Review: Shrike’s F-86 Sabre is a warbird for everyone

Shrike Simulations, a sub-brand of Blackbird Simulations (which itself was formerly known as Milviz), is preparing to launch its new aircraft for MSFS. After the PA-30 Twin Comanche and the MD 530F helicopter, Shrike is now releasing its model of the F-86 Sabre, a swept-wing fighter that played an important role in the Korean War and subsequent years.

The F-86 will be available this coming Saturday, March 30th, but I’ve had the opportunity to try out the plane beforehand and see how it fits into the current landscape of classic warplanes for MSFS.

It’s important to note upfront that Shrike operates as an affiliated brand emphasizing accessibility, in contrast with Blackbird’s focus on high-fidelity aircraft for a more hardcore audience. Shrike aims to offer more streamlined aircraft, focusing less on the intricacies of detailed system simulations and advanced aircraft functionalities. In the creators’ words, Shrike focuses on bringing easy-to-use planes to a wider audience at an affordable price.

That said, Shrike still aims to meet certain expectations, so it’s safe to expect a well-modeled aircraft, with high-quality textures, and thus perfectly adapted to the current demands in MSFS in terms of graphics and visual realism.

And that’s exactly what I found in the last few days while flying the F-86 in the simulator. The real-world plane would hardly ever win beauty contests, that’s for sure, and this somewhat ungainly aspect is perfectly translated into Shrike’s virtual version. It’s hard not to look at the F-86 and not see an open-mouthed fish, as if ready to swallow its opponents, a typical characteristic of aeronautical engineering at that time, which was still trying to figure out the best way to mount a jet engine on a small combat aircraft.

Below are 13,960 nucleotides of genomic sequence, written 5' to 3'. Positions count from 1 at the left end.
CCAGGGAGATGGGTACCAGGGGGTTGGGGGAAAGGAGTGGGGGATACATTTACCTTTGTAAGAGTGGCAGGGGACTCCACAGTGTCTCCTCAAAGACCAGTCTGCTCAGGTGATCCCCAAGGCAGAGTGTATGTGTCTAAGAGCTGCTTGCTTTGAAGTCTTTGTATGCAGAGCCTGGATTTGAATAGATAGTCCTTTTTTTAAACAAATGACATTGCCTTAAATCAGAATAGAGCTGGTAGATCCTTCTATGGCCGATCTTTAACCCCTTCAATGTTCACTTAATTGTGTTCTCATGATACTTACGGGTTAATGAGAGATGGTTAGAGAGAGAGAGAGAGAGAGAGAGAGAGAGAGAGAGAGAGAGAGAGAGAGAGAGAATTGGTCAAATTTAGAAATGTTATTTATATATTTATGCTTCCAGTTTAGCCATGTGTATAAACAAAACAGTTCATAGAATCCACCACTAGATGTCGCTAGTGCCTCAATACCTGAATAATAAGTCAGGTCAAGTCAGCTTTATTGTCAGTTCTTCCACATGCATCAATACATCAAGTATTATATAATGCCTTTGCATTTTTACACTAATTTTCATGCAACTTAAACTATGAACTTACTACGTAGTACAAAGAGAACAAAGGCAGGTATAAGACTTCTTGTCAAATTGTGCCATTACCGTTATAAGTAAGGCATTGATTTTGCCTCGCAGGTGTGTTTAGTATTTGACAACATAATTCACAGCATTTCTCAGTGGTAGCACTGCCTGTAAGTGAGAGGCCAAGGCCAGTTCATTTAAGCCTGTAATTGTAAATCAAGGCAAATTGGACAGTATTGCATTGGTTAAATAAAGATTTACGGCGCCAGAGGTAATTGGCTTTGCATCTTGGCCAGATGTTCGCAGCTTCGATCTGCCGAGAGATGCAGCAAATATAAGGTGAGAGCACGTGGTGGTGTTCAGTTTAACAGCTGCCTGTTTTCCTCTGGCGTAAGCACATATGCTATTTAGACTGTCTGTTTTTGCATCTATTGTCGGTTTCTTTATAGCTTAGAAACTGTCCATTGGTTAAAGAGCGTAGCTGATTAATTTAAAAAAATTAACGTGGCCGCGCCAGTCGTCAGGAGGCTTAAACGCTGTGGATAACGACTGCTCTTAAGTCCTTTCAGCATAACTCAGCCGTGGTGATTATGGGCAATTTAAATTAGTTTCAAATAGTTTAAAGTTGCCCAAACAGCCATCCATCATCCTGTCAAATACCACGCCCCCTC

While not the most beautiful fighter of its time, the F-86 is impeccably represented in MSFS. Shrike has done an exemplary job recreating this iconic air ace in the modern graphics engine of MSFS, both in terms of the 3D model, interior and exterior, and textures.

Shrike includes various liveries that represent different operators, with a natural focus on those operated by the USAF. The level of detail is impressive everywhere, thanks to the use of high-resolution textures and decals, which ensure excellent legibility of the text on the fuselage regardless of the reading distance.

Inside the cockpit, get ready to be surrounded by a striking representation of a well-used F-86 cockpit, with missing paint, scratches, a few dents here and there, and other details that show that this plane is indeed well impacted by its operational use over several years.

So, everything is right in the visual of the Shrike F-86 Sabre; the quality standard is quite high, even compared to the best on the market.

As for the sounds, you’ll be surprised at how quiet the cockpit is. The slow and very realistic engine spool-up time is perfectly replicated, not only in the way it sounds but also, obviously, in the way it impacts aircraft performance. But pushing that engine to full throttle isn’t as impactful as one might expect inside the aircraft.